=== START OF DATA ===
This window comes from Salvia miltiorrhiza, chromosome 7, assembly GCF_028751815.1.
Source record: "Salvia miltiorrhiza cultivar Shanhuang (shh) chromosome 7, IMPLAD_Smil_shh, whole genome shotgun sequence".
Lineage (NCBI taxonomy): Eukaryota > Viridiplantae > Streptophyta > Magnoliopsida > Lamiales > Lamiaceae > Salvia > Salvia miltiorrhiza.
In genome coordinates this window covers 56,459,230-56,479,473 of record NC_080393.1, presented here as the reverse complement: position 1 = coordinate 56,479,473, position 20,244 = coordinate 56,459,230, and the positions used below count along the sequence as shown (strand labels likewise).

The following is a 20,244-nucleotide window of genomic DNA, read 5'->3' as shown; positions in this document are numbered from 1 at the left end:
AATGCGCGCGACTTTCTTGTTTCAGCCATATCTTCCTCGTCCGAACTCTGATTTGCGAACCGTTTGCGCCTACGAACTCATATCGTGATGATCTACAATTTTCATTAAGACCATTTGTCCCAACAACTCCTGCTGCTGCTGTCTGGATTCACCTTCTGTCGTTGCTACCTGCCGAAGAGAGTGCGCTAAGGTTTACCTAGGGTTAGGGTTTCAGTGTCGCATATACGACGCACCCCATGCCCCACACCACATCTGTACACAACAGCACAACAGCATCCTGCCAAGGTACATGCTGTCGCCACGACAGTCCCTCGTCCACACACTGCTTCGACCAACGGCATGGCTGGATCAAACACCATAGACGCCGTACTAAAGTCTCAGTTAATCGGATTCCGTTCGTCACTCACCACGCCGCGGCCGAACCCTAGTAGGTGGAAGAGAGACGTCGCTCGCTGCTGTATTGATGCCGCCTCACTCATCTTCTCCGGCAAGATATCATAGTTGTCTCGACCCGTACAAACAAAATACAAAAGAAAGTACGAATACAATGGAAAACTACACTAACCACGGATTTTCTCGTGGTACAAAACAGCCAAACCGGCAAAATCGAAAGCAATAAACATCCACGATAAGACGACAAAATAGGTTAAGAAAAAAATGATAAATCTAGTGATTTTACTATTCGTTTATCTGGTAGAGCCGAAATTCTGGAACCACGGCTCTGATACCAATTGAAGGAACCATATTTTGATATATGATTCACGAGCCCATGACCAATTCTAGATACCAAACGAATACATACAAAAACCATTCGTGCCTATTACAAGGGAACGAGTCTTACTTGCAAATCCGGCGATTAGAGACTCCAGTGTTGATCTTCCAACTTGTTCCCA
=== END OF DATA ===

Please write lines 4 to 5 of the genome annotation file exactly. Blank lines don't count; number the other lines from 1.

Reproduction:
In genome coordinates this window covers 56,459,230-56,479,473 of record NC_080393.1, presented here as the reverse complement: position 1 = coordinate 56,479,473, position 20,244 = coordinate 56,459,230, and the positions used below count along the sequence as shown (strand labels likewise).

The following is a 20,244-nucleotide window of genomic DNA, read 5'->3' as shown; positions in this document are numbered from 1 at the left end: